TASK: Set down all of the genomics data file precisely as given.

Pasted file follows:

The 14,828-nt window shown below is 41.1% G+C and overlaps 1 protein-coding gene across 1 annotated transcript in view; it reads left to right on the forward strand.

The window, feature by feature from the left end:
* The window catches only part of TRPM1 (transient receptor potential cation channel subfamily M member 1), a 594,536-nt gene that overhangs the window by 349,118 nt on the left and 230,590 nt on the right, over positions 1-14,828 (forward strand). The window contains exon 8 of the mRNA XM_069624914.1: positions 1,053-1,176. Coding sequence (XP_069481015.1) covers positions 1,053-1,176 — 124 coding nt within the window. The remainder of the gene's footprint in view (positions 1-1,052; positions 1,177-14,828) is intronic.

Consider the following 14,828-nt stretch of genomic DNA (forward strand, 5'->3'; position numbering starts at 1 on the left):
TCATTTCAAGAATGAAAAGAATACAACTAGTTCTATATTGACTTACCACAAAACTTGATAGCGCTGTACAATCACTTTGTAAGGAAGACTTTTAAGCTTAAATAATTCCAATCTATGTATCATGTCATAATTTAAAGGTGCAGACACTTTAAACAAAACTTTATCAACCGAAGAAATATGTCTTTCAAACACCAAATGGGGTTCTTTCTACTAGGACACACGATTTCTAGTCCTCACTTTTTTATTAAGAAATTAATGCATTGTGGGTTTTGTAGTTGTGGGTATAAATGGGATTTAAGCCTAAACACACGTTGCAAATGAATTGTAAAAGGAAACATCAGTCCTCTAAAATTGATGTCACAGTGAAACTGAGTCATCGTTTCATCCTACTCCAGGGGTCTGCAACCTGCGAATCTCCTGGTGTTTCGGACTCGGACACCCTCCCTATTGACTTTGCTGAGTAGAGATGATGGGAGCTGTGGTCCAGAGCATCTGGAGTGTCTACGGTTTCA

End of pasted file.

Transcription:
The 14,828-nt window shown below is 41.1% G+C and overlaps 1 protein-coding gene across 1 annotated transcript in view; it reads left to right on the forward strand.

The window, feature by feature from the left end:
* The window catches only part of TRPM1 (transient receptor potential cation channel subfamily M member 1), a 594,536-nt gene that overhangs the window by 349,118 nt on the left and 230,590 nt on the right, over positions 1-14,828 (forward strand). The window contains exon 8 of the mRNA XM_069624914.1: positions 1,053-1,176. Coding sequence (XP_069481015.1) covers positions 1,053-1,176 — 124 coding nt within the window. The remainder of the gene's footprint in view (positions 1-1,052; positions 1,177-14,828) is intronic.

Consider the following 14,828-nt stretch of genomic DNA (forward strand, 5'->3'; position numbering starts at 1 on the left):
TCATTTCAAGAATGAAAAGAATACAACTAGTTCTATATTGACTTACCACAAAACTTGATAGCGCTGTACAATCACTTTGTAAGGAAGACTTTTAAGCTTAAATAATTCCAATCTATGTATCATGTCATAATTTAAAGGTGCAGACACTTTAAACAAAACTTTATCAACCGAAGAAATATGTCTTTCAAACACCAAATGGGGTTCTTTCTACTAGGACACACGATTTCTAGTCCTCACTTTTTTATTAAGAAATTAATGCATTGTGGGTTTTGTAGTTGTGGGTATAAATGGGATTTAAGCCTAAACACACGTTGCAAATGAATTGTAAAAGGAAACATCAGTCCTCTAAAATTGATGTCACAGTGAAACTGAGTCATCGTTTCATCCTACTCCAGGGGTCTGCAACCTGCGAATCTCCTGGTGTTTCGGACTCGGACACCCTCCCTATTGACTTTGCTGAGTAGAGATGATGGGAGCTGTGGTCCAGAGCATCTGGAGTGTCTACGGTTTCA